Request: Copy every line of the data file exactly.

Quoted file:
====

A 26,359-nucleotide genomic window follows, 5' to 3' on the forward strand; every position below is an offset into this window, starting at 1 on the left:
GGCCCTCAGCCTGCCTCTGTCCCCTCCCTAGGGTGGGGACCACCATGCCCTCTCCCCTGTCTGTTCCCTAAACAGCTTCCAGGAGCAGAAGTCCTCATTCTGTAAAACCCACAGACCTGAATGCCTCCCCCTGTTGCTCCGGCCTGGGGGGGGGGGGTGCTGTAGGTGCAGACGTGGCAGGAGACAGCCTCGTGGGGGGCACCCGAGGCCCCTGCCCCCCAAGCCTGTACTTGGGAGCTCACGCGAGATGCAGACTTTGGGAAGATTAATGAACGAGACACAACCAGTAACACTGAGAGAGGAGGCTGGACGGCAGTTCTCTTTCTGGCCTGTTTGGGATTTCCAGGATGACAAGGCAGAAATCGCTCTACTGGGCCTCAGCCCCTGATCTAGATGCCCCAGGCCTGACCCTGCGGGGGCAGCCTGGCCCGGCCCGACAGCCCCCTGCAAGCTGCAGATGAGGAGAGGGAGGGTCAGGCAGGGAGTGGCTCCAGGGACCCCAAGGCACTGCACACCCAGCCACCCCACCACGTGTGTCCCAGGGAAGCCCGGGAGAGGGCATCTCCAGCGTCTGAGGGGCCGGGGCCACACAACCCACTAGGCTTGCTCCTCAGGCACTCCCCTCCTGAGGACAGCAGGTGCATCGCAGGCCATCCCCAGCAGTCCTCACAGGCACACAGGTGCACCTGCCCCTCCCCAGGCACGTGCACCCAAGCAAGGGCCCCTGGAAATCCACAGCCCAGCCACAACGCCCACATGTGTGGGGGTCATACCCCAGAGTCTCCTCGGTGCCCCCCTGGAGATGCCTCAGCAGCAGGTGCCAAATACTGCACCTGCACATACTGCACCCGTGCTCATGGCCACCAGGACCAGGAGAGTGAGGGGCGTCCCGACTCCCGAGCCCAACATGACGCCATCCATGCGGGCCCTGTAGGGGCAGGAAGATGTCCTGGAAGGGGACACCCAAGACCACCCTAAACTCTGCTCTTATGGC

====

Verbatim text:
A 26,359-nucleotide genomic window follows, 5' to 3' on the forward strand; every position below is an offset into this window, starting at 1 on the left:
GGCCCTCAGCCTGCCTCTGTCCCCTCCCTAGGGTGGGGACCACCATGCCCTCTCCCCTGTCTGTTCCCTAAACAGCTTCCAGGAGCAGAAGTCCTCATTCTGTAAAACCCACAGACCTGAATGCCTCCCCCTGTTGCTCCGGCCTGGGGGGGGGGGGTGCTGTAGGTGCAGACGTGGCAGGAGACAGCCTCGTGGGGGGCACCCGAGGCCCCTGCCCCCCAAGCCTGTACTTGGGAGCTCACGCGAGATGCAGACTTTGGGAAGATTAATGAACGAGACACAACCAGTAACACTGAGAGAGGAGGCTGGACGGCAGTTCTCTTTCTGGCCTGTTTGGGATTTCCAGGATGACAAGGCAGAAATCGCTCTACTGGGCCTCAGCCCCTGATCTAGATGCCCCAGGCCTGACCCTGCGGGGGCAGCCTGGCCCGGCCCGACAGCCCCCTGCAAGCTGCAGATGAGGAGAGGGAGGGTCAGGCAGGGAGTGGCTCCAGGGACCCCAAGGCACTGCACACCCAGCCACCCCACCACGTGTGTCCCAGGGAAGCCCGGGAGAGGGCATCTCCAGCGTCTGAGGGGCCGGGGCCACACAACCCACTAGGCTTGCTCCTCAGGCACTCCCCTCCTGAGGACAGCAGGTGCATCGCAGGCCATCCCCAGCAGTCCTCACAGGCACACAGGTGCACCTGCCCCTCCCCAGGCACGTGCACCCAAGCAAGGGCCCCTGGAAATCCACAGCCCAGCCACAACGCCCACATGTGTGGGGGTCATACCCCAGAGTCTCCTCGGTGCCCCCCTGGAGATGCCTCAGCAGCAGGTGCCAAATACTGCACCTGCACATACTGCACCCGTGCTCATGGCCACCAGGACCAGGAGAGTGAGGGGCGTCCCGACTCCCGAGCCCAACATGACGCCATCCATGCGGGCCCTGTAGGGGCAGGAAGATGTCCTGGAAGGGGACACCCAAGACCACCCTAAACTCTGCTCTTATGGC